As “ecosystem engineers,” oysters help increase biodiversity and marine ecosystem health in the vicinity of the farm. Underwater habitats have been the subject of much turmoil over the years though as concerns from worsening water quality have led to events like shellfish bed and beach closures across Long Island. A report released this September by Stony Brook University professor Dr. Christopher Gobler revealed that every major bay and estuary across the island was afflicted by toxic algae blooms, hypoxia (oxygen-starved waters), or both during this past summer. Elevated nitrogen levels are a top culprit and, along with warming waters, can lead to marine species die-offs. Lourie, who did his thesis at Hamilton College on the impact of global warming on Crassostrea virginica, the Eastern oyster, says the industry will be impacted on a variety of fronts in the coming decades.
“Rising ocean temperatures will expand oyster predators’ ranges to the north, increased rainfall on land will alter the makeup of coastal waters, storms will get bigger, and ocean waters will acidify,” Lourie explains, sharing the latter will likely have the biggest impact on oysters. “As our oceans become increasingly acidic due to rising dissolved carbon dioxide levels, oysters will find it more and more difficult to grow new shell. For an adult oyster this would just mean slower growth, but for a juvenile oyster the risks are substantially greater.”
The first few days are critical for microscopic oyster larvae as they must gather enough shell to have self-sustaining feeding systems. If they fail, they will not survive. Coastal storms are another major concern for oyster farmers as they increase in frequency and intensity. Forced to respond to these elements, Lourie explains farmers will either have to strengthen their growing systems or change their methods entirely.
“If a farm is getting battered with unusually powerful storms, measures must be taken,” Lourie says. “Think installing more robust anchors or switching from rope to steel cable to mitigate crop losses. Here at West Robins, Will and I are constantly thinking about what steps we can take to make our growing systems as reliable as possible.”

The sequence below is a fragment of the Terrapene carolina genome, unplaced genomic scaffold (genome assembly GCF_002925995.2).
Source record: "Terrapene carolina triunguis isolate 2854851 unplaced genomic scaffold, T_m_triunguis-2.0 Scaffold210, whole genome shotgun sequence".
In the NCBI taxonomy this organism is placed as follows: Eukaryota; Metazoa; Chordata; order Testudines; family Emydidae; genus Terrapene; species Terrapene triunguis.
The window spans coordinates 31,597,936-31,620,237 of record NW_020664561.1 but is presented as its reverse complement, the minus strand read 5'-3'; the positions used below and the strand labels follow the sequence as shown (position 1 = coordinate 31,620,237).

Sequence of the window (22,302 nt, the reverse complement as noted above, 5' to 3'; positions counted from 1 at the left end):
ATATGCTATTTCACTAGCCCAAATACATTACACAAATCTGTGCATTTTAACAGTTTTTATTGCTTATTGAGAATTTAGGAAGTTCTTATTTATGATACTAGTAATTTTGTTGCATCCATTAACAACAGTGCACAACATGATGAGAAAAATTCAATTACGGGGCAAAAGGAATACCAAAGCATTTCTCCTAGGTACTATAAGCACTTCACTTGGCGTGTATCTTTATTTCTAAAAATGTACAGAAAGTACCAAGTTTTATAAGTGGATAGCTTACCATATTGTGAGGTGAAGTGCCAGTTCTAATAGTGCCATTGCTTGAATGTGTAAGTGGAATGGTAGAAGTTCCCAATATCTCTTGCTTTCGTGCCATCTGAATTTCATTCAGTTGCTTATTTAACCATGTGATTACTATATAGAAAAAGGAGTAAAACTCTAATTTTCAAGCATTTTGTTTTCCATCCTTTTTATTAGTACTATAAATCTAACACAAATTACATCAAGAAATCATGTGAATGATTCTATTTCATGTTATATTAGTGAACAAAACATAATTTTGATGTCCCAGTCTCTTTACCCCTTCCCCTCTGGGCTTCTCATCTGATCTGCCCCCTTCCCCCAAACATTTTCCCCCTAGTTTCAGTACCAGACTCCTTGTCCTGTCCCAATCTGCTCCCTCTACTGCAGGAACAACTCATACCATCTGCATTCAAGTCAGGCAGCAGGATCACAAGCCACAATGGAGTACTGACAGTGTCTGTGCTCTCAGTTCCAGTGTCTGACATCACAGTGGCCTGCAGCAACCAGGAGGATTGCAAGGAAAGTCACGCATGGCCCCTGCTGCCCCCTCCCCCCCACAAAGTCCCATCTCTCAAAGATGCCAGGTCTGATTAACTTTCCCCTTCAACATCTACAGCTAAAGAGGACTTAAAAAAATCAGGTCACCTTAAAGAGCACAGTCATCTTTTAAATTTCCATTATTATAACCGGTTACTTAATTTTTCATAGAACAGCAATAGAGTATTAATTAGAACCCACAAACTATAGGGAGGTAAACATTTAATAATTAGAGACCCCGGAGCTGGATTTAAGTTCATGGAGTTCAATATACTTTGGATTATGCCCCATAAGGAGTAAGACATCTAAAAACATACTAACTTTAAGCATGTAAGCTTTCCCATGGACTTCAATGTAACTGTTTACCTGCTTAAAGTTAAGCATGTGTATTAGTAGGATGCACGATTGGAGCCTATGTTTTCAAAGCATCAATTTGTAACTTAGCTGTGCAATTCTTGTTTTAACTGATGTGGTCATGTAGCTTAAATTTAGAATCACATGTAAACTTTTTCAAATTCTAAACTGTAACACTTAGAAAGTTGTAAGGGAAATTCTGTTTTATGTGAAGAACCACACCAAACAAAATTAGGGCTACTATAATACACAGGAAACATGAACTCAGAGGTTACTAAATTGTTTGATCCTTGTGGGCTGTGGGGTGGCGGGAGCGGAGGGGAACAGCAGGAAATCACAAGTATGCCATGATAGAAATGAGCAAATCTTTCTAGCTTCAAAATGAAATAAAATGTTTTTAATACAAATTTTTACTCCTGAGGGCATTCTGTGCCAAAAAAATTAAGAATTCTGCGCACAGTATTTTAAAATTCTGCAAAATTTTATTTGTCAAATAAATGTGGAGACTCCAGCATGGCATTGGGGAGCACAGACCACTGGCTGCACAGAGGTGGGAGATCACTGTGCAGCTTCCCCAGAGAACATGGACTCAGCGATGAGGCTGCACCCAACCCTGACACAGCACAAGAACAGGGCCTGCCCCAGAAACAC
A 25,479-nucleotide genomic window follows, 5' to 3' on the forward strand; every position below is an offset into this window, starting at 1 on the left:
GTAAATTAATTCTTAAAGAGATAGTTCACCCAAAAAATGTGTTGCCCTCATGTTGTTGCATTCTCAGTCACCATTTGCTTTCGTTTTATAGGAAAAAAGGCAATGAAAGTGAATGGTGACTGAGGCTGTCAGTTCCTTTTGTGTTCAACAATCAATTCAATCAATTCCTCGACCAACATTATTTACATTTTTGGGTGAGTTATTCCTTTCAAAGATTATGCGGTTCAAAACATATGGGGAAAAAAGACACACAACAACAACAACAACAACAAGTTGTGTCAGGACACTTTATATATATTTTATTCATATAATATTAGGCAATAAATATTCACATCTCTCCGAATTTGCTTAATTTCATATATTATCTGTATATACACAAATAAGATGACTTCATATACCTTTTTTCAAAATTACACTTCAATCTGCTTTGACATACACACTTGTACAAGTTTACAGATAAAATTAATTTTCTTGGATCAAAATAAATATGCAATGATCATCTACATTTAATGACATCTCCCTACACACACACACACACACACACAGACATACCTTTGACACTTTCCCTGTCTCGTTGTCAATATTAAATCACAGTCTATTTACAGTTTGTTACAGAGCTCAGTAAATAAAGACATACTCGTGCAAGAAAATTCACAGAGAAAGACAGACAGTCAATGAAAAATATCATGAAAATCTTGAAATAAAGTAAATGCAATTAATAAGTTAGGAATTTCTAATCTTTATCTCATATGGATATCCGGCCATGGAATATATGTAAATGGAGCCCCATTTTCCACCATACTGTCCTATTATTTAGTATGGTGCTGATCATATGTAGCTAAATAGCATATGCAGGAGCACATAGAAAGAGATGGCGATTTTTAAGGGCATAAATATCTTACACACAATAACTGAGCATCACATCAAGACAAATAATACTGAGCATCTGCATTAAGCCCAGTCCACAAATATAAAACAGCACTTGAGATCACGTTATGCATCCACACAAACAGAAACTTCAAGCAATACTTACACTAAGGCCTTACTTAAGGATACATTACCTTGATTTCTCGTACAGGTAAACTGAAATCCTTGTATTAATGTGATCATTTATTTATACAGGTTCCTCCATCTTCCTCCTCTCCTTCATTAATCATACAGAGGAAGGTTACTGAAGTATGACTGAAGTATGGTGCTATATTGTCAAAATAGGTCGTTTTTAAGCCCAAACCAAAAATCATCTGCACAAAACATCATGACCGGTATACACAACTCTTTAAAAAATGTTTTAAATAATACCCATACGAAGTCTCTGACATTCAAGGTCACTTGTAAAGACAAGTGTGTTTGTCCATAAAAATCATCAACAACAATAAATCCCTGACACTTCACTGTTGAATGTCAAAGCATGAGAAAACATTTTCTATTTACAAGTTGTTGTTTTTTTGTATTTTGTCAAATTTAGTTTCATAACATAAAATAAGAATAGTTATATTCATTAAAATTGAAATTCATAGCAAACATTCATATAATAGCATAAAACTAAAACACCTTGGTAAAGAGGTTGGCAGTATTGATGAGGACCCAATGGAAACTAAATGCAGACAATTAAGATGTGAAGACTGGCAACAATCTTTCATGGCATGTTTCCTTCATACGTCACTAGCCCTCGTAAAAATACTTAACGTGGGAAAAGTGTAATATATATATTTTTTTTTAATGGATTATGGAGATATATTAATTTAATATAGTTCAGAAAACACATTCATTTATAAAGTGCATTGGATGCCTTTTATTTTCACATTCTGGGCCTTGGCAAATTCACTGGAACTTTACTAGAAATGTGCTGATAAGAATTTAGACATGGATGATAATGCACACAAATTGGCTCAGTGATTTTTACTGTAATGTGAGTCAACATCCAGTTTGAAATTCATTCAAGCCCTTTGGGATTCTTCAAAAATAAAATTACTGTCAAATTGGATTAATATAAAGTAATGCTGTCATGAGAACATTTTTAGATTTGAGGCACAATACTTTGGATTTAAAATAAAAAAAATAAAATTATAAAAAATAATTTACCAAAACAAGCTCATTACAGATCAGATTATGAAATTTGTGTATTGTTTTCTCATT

“A Geography of Oysters” author Rowan Jacobsen is well-known in the oyster industry. Describing the flavor profiles of various North American populations, he says the oysters harvested from Peconic Bay are known for very salty, clean flavors due to a lack of freshwater influence. Though concerns of water quality impact the health of an oyster, he finds it unlikely there is a direct correlation to flavor.
“Water quality probably doesn’t directly impact flavor, but oysters draw their flavor from the phytoplankton they eat, and the amounts and species of phytoplankton is certainly influenced by water quality,” Jacobsen says. “Ironically, sometimes the richest flavored oysters come from water that is unnaturally thick with phytoplankton because of over-nutrification.”
Conscious of the ecosystems surrounding them, West Robins Oyster Co. has found success among discerning chefs and oyster-loving consumers. Over the next few months, Lourie and Peckham will spend their time culling and harvesting oysters for distribution, while also planning new initiatives for the upcoming growing season. Their Classique Robins oysters plucked from the bay embody the aquaculture heritage of the historic underwater lands. The result is a clean brine on the nose mixed with a complex Peconic Bay mineral and vegetal finish that defines the flavor of West Robins’s harvest.